Most of the discussion on Nishi and the environment has focused on the issue of air quality at the Nishi site itself. On this point, I continue to maintain that the concerns over air quality at the site are overstated and there is an absence of evidence that there are any health-related impacts from living at east Olive Drive, despite the very similar geographic layout and topography.
However, I have also seen arguments related to increased downtown traffic congestion, that some critics of the project argue would lead to a deterioration of air quality in the core area of Davis.
Certainly as UC Davis grows there will be more people in and around campus – that is inevitable. But good land use policies can mitigate some of that impact.
The university is announcing that there will be an additional 8500 beds on campus. The city has approved somewhere around 4000 beds between Sterling, Lincoln40 – and assuming Nishi’s 2200 beds are built. (As an aside, some have pointed out that recent discussions by the council seem to assume those 2200 beds, but Nishi is by no means a certainty to pass.)
One of the prime reasons that Nishi 1.0 failed was that many in the community believed it would add to the traffic congestion along Richards Boulevard and some believed that the traffic analysis was inadequate. Here I will not re-hash those past arguments as they are largely irrelevant to the question before us today, but I will point out that the major advantage that Nishi 1.0 had was pumping about $10 million into a roadway bypass to lead traffic directly from the freeway off-ramp to campus without driving under the Richards Tunnel and cutting down 1st St.
Nevertheless, Nishi 2.0 sought to avoid the question of Richards Blvd. altogether by bypassing it and creating university-only access.
Some have argued that there needs to be a traffic study in order to assess the impact on Old Davis Road. I would argue that this is probably unnecessary. Old Davis Road is impacted during peak hours of traffic for the university. However, it is unlikely that Nishi, even with its 700 parking spaces, is going to really make a huge dent into that.
Why do I argue that?
We have data. The university travel survey most recently sampled 767 people out of a projected population of over 10,000 people that live within a mile of campus. The results are rather stark. Of those traveling to campus, three-quarters of them will bike while another 17 percent will walk. Just 4 percent will take the bus – a bus that will now have a path through Nishi onto campus – while only 2.2 percent will either drive alone or carpool.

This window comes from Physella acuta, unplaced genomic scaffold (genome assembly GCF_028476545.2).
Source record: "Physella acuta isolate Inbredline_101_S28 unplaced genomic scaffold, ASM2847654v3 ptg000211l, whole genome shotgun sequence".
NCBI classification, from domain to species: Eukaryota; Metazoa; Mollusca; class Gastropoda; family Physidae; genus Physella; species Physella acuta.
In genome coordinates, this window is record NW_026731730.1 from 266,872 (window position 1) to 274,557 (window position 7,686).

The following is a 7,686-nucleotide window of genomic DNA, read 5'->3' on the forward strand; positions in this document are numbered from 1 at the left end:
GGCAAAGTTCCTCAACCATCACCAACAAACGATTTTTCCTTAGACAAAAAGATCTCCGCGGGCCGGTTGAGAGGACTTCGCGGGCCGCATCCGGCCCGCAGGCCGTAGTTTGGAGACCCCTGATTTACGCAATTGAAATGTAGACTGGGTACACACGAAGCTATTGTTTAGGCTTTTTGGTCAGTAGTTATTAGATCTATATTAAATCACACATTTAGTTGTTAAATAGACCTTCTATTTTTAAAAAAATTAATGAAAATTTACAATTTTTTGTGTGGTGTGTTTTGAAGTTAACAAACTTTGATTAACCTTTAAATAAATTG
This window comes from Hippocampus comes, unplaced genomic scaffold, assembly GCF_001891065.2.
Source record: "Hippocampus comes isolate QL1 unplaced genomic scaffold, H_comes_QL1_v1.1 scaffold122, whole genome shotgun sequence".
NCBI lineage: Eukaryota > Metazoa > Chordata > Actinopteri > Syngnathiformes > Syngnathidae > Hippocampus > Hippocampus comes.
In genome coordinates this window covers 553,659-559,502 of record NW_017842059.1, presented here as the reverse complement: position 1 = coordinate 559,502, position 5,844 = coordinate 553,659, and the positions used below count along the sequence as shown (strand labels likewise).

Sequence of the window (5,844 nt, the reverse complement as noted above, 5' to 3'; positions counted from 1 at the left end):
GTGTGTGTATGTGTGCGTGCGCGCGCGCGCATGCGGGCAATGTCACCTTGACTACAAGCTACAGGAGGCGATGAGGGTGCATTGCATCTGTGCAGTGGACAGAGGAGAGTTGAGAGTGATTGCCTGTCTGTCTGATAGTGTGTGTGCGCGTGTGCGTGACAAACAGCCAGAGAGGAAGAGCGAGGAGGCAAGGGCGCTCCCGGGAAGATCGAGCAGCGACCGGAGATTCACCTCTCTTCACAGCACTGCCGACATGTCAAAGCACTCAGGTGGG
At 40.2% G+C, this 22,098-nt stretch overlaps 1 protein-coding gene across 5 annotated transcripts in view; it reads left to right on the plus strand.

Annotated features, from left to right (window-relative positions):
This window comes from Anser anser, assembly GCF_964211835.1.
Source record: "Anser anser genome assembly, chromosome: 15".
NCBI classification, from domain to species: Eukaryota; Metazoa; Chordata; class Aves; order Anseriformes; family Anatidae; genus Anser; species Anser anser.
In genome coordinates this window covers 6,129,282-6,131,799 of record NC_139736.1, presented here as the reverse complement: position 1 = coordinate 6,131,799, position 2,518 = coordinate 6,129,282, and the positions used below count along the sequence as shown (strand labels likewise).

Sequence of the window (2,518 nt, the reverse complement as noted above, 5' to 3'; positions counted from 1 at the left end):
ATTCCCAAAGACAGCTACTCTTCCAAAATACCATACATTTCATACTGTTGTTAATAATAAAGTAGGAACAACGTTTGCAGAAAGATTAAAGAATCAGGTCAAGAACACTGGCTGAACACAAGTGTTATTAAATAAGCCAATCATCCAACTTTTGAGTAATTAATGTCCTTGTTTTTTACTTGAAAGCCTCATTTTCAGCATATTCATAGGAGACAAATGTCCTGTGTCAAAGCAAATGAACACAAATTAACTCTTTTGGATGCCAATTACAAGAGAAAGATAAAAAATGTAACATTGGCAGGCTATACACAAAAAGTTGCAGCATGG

The bottom line is that if you are worried about traffic on Richards, if you are worried about traffic on Old Davis Road, and if you are worried about traffic into the downtown, the best thing you can do is put more people living close to campus who can walk or bike to those locations.
In fact, I would argue that building student housing on campus, at Nishi, at Lincoln40 on Olive Drive and yes, even building student housing at Sterling, will alleviate rather than exacerbate traffic issues.
Observe that those living at Sterling, for example, are still basically only a mile and a half from campus. The campus survey is pretty clear once again – if they live within three miles of campus, 52 percent still bike to campus and another 30 percent take the bus. Just 15 percent either drive alone or carpool.
This is based on 1700 people surveyed. And it makes sense. Parking is not only expensive but it is a problem for students to find parking. One of the students who spoke in favor of one of the projects pointed out that many students who have to drive to campus have trouble finding parking and sometimes it causes them to be late for class or taking tests.
Between the cost of gas, the cost of maintenance for cars and the cost for parking and the time it takes to park and walk, it turns out to be much quicker to bike or take the bus. Plus it is cheaper. That is why bike ridership and bus ridership is so high for people living in town.
What you want to avoid are people living outside of town. The script flips in those cases. While the sample dips in terms of sample size, it is pretty clear even with the 500 or so surveyed that once you live outside of Davis, you are going to drive – 75 to 80 percent of those living outside of five miles from campus drive alone, with another 7.6 to 13.7 percent carpooling. Biking is almost non-existent and bus ridership falls below 10 percent. For those living 20 miles outside of town, the train is viable, but only 10 percent use it.
Most people who live outside of town, drive. And that adds thousands of vehicles to our roadways and leads to the traffic congestion at Richards Blvd. as people drive from I-80 and enter campus via the Richards Tunnel.
The other phenomenon is that of the 28,000 people or so who are employed in the area, nearly three-quarters of them live outside of the area. So they are having to commute from out of town and come into town. (That is exacerbated by the fact that of the people who live in the area and work, nearly 70 percent work outside of the area).
So those who are concerned about air pollution may want to look at these statistics. The first set of statistics demonstrates that, by living near campus, you can reduce the VMT (vehicle miles traveled) and the mode share devoted to driving automobiles. The second suggests that most people – in increasingly greater numbers – have to commute to work in Davis from out of town and, therefore, if you can provide them with housing near their work, there is a chance to reduce the number of cars.
Those who believe that adding more people, either on campus or near campus, will negatively impact air quality downtown need to more closely examine these studies that potentially show otherwise.
—David M. Greenwald reporting